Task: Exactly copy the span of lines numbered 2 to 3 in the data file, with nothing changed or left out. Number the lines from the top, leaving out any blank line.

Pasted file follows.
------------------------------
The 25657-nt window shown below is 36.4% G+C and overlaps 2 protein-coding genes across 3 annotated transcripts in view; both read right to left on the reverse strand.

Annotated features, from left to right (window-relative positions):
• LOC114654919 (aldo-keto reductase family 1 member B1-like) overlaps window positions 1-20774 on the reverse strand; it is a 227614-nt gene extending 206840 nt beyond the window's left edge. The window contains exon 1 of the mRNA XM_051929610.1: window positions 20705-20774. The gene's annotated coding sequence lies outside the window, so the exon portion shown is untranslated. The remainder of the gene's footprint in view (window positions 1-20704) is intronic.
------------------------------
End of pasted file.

Annotated features, from left to right (window-relative positions):
• LOC114654919 (aldo-keto reductase family 1 member B1-like) overlaps window positions 1-20774 on the reverse strand; it is a 227614-nt gene extending 206840 nt beyond the window's left edge. The window contains exon 1 of the mRNA XM_051929610.1: window positions 20705-20774. The gene's annotated coding sequence lies outside the window, so the exon portion shown is untranslated. The remainder of the gene's footprint in view (window positions 1-20704) is intronic.